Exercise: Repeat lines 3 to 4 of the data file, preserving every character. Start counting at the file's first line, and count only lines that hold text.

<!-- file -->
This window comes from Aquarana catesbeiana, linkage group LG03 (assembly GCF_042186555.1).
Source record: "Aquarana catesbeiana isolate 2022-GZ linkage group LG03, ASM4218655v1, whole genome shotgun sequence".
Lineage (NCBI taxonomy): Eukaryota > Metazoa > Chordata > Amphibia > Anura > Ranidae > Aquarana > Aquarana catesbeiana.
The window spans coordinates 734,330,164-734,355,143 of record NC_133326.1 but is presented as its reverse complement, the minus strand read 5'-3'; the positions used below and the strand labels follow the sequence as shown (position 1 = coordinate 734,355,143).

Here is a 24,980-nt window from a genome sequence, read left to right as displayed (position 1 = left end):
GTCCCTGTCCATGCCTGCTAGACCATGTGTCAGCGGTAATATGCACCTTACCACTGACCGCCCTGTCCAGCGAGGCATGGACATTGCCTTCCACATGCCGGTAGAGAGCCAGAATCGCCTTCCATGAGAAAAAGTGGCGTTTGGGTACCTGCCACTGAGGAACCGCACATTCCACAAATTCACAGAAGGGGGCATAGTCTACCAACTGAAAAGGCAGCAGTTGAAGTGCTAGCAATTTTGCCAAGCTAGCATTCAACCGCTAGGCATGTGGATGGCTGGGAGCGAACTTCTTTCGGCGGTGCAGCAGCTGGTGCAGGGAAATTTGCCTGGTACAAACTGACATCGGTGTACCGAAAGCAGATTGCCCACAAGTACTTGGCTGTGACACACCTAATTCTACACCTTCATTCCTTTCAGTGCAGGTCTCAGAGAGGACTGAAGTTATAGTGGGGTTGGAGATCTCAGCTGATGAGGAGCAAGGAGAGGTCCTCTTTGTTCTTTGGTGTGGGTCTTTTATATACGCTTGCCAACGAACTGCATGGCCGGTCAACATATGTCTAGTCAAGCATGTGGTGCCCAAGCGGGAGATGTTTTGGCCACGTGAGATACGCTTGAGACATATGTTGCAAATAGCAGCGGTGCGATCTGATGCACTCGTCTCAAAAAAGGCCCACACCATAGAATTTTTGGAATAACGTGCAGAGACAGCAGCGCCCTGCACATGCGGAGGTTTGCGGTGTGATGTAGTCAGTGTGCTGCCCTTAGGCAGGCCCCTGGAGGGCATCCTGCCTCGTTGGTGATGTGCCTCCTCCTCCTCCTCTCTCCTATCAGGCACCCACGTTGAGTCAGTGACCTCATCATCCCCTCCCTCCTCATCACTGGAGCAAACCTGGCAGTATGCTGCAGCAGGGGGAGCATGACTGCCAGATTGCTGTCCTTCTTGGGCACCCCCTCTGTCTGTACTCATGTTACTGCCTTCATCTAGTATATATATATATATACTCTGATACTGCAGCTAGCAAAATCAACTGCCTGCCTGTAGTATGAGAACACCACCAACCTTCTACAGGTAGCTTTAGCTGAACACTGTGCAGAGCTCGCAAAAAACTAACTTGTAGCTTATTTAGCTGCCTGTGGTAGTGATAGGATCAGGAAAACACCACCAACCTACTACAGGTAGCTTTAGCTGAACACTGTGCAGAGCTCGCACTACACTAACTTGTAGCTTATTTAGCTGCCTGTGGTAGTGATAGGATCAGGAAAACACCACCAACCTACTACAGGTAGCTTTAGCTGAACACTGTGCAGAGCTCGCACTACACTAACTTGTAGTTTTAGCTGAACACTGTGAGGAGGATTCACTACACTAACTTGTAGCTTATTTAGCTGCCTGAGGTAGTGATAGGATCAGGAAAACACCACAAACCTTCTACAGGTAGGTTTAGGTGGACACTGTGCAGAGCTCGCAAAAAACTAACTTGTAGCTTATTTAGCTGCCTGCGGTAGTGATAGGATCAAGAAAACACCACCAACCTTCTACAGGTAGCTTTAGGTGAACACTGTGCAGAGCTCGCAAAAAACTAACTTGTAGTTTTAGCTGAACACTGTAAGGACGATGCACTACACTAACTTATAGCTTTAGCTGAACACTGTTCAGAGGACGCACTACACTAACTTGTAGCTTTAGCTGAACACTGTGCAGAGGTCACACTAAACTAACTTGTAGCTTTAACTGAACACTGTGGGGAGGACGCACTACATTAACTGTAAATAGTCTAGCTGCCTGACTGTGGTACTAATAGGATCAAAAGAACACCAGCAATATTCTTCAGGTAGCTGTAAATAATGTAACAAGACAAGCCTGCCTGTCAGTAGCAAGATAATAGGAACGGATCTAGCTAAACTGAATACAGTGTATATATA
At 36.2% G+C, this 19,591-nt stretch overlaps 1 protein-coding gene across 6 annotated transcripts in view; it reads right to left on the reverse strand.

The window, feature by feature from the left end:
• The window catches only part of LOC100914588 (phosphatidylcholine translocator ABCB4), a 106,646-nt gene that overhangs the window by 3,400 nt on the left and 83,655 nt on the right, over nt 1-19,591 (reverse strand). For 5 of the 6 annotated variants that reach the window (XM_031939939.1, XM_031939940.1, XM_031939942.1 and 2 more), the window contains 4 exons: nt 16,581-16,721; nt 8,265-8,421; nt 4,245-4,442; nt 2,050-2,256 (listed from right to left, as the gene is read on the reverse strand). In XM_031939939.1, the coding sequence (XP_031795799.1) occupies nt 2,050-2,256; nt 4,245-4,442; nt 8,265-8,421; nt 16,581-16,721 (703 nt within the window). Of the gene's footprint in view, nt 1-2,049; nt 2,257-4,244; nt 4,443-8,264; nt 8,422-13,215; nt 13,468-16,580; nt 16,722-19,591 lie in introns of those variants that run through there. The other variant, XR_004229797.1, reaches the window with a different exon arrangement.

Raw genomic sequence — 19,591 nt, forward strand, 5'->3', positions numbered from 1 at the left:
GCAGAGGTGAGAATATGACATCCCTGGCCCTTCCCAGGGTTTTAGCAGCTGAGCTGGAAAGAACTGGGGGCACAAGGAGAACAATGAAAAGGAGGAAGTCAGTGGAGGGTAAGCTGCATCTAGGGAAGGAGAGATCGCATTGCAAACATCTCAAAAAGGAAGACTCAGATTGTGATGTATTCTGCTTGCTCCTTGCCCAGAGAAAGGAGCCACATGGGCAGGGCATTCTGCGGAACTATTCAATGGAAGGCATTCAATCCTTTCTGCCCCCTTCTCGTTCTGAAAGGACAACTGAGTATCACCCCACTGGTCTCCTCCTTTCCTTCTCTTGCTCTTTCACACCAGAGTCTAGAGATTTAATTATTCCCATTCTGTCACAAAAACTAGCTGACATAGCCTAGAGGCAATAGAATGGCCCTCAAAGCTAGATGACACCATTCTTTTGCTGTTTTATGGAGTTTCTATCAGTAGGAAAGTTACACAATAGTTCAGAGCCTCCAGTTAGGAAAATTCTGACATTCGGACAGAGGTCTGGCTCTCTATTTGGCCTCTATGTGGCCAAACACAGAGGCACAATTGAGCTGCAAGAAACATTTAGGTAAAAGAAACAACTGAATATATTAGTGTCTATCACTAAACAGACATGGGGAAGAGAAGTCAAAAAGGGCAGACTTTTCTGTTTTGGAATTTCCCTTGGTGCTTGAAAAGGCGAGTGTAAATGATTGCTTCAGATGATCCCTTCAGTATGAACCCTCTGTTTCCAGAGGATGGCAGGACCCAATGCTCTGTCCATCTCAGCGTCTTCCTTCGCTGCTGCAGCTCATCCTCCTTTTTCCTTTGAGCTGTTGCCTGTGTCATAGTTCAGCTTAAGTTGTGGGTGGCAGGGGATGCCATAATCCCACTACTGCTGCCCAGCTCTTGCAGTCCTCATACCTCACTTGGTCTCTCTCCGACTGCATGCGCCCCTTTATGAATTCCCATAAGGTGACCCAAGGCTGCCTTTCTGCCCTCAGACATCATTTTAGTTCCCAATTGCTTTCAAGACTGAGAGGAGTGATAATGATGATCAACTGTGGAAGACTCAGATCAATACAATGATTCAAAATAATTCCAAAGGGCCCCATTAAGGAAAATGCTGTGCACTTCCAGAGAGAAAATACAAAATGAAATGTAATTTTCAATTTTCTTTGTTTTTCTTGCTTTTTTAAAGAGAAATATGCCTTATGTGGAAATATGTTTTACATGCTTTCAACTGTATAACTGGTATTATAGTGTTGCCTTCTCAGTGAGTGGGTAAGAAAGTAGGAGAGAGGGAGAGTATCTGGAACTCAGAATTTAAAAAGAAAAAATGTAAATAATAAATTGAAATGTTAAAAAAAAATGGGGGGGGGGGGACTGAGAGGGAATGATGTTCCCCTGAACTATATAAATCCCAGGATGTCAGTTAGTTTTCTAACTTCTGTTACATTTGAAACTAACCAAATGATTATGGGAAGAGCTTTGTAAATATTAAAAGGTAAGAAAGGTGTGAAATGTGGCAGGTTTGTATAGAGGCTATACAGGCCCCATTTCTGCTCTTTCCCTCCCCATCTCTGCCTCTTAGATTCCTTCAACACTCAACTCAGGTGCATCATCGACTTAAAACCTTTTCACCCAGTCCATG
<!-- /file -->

Lineage (NCBI taxonomy): Eukaryota > Metazoa > Chordata > Amphibia > Anura > Ranidae > Aquarana > Aquarana catesbeiana.
The window spans coordinates 734,330,164-734,355,143 of record NC_133326.1 but is presented as its reverse complement, the minus strand read 5'-3'; the positions used below and the strand labels follow the sequence as shown (position 1 = coordinate 734,355,143).